A couple of months ago, the Twitter hashtag #JunkOff got biologists to post photos that displayed the extravagant weirdness of plant and animal genitalia. Yesterday, evolutionary geneticist Tom Houslay dared them to write about what animals actually do with their junk.
One of the biggest challenges for scientists studying the anatomy and physiology of genitalia is the fact that much of the real functional action happens deep inside females. It’s hard to see what’s going on in there. That’s why I love studies that rise to the challenge of giving us a peek inside.
English is rich with clinical, silly, and sometimes filthy words for our naughty bits and the things we do with them. But when did words like "fart," "prick," "spunk," and "moon" enter the English language?
Depending on what era you live in, a penis might be known as a plough, a pillow prick, a jigglestick, or a jasper, while a vagina might be a fly-trap, an oracle, a catch 'em alive-o, or the antipodes. Brush up on your historical slang with a pair of genital charts.
This condition is one that you could guess if you really thought about the Latin name. Some men are born with two distinct penises. Although the condition is extremely rare, doctors know exactly why it occurs. Learn about this rare, but regular medical phenomenon.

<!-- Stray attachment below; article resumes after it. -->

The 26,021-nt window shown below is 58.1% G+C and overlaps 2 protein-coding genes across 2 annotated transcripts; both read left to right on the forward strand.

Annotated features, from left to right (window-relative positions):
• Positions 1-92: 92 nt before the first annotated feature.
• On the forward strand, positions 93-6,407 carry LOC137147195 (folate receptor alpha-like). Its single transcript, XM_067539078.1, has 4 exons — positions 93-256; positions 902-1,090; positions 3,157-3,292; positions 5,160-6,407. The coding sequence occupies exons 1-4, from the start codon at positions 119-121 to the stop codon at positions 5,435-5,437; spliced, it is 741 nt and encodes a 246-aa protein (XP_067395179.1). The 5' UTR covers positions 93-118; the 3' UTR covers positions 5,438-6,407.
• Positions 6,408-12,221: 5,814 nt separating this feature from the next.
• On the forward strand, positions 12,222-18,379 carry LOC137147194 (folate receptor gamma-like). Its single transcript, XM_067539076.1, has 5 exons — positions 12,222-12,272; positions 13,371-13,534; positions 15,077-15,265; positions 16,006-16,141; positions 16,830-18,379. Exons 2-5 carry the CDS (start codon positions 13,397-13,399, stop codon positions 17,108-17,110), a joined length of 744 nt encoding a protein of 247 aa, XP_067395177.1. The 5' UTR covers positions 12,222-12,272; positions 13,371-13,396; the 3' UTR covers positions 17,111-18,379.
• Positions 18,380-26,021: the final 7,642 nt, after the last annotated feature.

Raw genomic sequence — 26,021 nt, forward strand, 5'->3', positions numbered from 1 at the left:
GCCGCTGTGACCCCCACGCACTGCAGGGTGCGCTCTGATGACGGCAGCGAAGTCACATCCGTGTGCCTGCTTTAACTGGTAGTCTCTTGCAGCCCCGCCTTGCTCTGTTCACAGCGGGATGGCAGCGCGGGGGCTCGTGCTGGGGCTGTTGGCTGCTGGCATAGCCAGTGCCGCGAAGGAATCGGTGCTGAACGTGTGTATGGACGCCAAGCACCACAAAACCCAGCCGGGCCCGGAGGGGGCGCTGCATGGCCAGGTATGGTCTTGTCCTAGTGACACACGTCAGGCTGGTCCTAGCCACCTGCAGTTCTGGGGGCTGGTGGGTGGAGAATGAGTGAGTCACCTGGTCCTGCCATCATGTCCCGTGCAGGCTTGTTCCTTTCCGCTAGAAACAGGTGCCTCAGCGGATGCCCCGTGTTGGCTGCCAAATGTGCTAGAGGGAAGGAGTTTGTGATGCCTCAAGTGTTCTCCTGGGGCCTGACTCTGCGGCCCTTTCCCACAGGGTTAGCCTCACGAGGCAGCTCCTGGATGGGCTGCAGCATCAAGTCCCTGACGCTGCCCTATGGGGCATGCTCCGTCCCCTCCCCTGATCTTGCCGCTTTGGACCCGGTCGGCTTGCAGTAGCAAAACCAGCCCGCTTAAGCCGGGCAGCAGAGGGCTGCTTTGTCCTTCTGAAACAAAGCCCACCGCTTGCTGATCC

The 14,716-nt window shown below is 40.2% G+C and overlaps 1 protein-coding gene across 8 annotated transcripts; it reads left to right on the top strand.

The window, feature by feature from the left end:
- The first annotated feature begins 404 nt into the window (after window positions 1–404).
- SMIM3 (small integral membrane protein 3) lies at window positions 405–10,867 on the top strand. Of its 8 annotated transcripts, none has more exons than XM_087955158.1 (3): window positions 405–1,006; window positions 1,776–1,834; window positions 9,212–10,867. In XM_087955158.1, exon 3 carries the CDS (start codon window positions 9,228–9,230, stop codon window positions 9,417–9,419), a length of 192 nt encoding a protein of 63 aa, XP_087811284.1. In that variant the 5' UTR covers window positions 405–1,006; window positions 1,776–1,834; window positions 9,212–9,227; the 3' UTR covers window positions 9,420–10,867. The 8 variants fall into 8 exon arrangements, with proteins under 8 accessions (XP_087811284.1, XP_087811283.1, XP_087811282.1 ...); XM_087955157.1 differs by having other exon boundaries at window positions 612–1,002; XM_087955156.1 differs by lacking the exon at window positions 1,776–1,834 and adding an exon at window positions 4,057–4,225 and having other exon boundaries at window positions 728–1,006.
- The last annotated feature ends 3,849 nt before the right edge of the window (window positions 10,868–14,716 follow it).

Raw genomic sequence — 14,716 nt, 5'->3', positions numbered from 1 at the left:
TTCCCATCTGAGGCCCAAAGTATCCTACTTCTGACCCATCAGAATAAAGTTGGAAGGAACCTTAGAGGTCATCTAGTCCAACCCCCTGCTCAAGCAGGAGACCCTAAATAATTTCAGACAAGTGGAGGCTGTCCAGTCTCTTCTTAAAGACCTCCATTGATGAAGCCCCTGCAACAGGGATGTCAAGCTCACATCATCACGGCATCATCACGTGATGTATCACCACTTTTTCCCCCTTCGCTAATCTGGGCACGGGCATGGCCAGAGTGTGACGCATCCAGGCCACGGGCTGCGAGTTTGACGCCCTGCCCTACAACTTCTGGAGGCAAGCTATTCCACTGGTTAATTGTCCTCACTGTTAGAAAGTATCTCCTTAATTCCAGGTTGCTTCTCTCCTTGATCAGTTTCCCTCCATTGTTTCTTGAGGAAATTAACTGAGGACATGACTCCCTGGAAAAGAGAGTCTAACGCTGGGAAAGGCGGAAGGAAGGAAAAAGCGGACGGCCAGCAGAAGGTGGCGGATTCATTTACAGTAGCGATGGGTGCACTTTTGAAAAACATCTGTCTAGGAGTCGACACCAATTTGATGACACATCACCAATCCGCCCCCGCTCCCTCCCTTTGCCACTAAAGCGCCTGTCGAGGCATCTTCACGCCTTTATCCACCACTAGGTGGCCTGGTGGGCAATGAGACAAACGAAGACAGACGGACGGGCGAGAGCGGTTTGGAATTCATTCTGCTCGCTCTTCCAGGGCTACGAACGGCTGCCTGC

Earlier this afternoon, Saturday Morning Breakfast Cereal's Zach Weiner floated an interesting thought: "One day," he mused, "there will actually be a pill that grows your penis six inches."
This is a wall engraving from Abri Castanet, a shallow cave in southern France's Vezere valley. It's the oldest known cave etching, probably dating back around 37,000 years—and the researchers claim it depicts female genitalia.
A recent historical survey reports that men who've undergone a penectomy will occasionally experience a phantom John Thomas, and it's usually not a painful experience. In fact, some men will experience phantom erections and illusory ejaculation. What a silver lining!
If there's one thing a rabbit needs, it's well-functioning genitalia. Scientists have successfully regrown rabbits' damaged penises, letting these rabbits do what rabbits do best. And their research could have important implications for generating human tissues as well.